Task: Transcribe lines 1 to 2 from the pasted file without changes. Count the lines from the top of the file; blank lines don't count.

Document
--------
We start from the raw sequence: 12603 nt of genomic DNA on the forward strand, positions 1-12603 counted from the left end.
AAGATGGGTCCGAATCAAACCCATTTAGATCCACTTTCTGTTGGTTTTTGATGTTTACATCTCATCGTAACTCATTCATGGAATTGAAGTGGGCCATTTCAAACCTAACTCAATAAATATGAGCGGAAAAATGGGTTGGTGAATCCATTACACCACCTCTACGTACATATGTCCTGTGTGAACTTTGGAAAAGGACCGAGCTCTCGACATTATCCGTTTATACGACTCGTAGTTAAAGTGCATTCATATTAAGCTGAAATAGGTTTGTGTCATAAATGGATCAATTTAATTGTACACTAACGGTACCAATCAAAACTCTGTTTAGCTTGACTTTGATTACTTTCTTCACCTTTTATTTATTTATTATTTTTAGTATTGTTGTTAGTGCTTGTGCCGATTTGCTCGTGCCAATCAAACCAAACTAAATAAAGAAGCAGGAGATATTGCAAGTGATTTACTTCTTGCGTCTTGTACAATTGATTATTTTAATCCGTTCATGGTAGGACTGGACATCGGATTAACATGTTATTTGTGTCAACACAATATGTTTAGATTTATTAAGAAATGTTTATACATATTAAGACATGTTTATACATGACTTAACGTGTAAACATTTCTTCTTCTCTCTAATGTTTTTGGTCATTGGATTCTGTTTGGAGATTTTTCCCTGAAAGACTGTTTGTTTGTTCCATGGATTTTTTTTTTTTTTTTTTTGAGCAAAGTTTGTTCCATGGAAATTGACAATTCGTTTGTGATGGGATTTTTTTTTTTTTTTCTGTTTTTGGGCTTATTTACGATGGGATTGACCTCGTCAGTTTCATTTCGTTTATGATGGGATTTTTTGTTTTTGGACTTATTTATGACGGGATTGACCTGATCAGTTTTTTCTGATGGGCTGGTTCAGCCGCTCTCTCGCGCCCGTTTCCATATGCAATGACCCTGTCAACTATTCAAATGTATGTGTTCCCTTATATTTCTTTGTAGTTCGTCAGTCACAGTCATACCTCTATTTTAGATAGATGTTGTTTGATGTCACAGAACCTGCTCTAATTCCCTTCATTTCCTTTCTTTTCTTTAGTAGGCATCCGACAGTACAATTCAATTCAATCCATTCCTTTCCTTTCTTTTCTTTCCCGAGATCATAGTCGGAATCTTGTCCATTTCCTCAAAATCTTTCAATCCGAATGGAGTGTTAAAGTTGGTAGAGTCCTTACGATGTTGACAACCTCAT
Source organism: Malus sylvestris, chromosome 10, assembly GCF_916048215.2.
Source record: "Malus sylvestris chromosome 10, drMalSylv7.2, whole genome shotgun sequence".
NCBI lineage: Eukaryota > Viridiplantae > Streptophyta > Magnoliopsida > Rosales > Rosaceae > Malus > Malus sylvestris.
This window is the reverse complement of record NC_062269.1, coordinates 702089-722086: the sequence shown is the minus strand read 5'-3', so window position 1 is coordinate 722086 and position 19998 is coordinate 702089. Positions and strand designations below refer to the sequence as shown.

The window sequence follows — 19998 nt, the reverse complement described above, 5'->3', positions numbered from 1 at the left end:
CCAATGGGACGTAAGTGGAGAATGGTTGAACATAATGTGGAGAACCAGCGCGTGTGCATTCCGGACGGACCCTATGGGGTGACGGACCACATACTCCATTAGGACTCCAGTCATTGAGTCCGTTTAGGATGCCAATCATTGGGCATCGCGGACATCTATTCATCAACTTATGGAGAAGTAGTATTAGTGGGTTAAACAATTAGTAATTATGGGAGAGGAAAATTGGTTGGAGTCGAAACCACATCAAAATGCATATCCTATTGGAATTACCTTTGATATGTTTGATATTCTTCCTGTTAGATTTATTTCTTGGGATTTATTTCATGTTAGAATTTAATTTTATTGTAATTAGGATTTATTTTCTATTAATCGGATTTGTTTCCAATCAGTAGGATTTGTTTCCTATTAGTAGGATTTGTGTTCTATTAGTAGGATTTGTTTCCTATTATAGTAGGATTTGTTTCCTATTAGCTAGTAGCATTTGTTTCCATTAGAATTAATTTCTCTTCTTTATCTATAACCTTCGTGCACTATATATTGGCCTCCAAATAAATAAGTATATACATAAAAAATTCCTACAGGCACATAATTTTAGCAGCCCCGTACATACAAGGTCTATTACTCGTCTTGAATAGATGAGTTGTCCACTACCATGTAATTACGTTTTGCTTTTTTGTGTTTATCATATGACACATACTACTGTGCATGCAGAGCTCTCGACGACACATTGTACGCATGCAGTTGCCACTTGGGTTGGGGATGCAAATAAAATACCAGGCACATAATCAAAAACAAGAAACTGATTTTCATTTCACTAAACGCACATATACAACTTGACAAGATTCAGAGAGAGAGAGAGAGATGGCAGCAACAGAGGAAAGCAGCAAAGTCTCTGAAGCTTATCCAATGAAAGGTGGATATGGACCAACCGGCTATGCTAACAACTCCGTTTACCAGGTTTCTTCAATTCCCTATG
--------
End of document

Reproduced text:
We start from the raw sequence: 12603 nt of genomic DNA on the forward strand, positions 1-12603 counted from the left end.
AAGATGGGTCCGAATCAAACCCATTTAGATCCACTTTCTGTTGGTTTTTGATGTTTACATCTCATCGTAACTCATTCATGGAATTGAAGTGGGCCATTTCAAACCTAACTCAATAAATATGAGCGGAAAAATGGGTTGGTGAATCCATTACACCACCTCTACGTACATATGTCCTGTGTGAACTTTGGAAAAGGACCGAGCTCTCGACATTATCCGTTTATACGACTCGTAGTTAAAGTGCATTCATATTAAGCTGAAATAGGTTTGTGTCATAAATGGATCAATTTAATTGTACACTAACGGTACCAATCAAAACTCTGTTTAGCTTGACTTTGATTACTTTCTTCACCTTTTATTTATTTATTATTTTTAGTATTGTTGTTAGTGCTTGTGCCGATTTGCTCGTGCCAATCAAACCAAACTAAATAAAGAAGCAGGAGATATTGCAAGTGATTTACTTCTTGCGTCTTGTACAATTGATTATTTTAATCCGTTCATGGTAGGACTGGACATCGGATTAACATGTTATTTGTGTCAACACAATATGTTTAGATTTATTAAGAAATGTTTATACATATTAAGACATGTTTATACATGACTTAACGTGTAAACATTTCTTCTTCTCTCTAATGTTTTTGGTCATTGGATTCTGTTTGGAGATTTTTCCCTGAAAGACTGTTTGTTTGTTCCATGGATTTTTTTTTTTTTTTTTTTGAGCAAAGTTTGTTCCATGGAAATTGACAATTCGTTTGTGATGGGATTTTTTTTTTTTTTTCTGTTTTTGGGCTTATTTACGATGGGATTGACCTCGTCAGTTTCATTTCGTTTATGATGGGATTTTTTGTTTTTGGACTTATTTATGACGGGATTGACCTGATCAGTTTTTTCTGATGGGCTGGTTCAGCCGCTCTCTCGCGCCCGTTTCCATATGCAATGACCCTGTCAACTATTCAAATGTATGTGTTCCCTTATATTTCTTTGTAGTTCGTCAGTCACAGTCATACCTCTATTTTAGATAGATGTTGTTTGATGTCACAGAACCTGCTCTAATTCCCTTCATTTCCTTTCTTTTCTTTAGTAGGCATCCGACAGTACAATTCAATTCAATCCATTCCTTTCCTTTCTTTTCTTTCCCGAGATCATAGTCGGAATCTTGTCCATTTCCTCAAAATCTTTCAATCCGAATGGAGTGTTAAAGTTGGTAGAGTCCTTACGATGTTGACAACCTCAT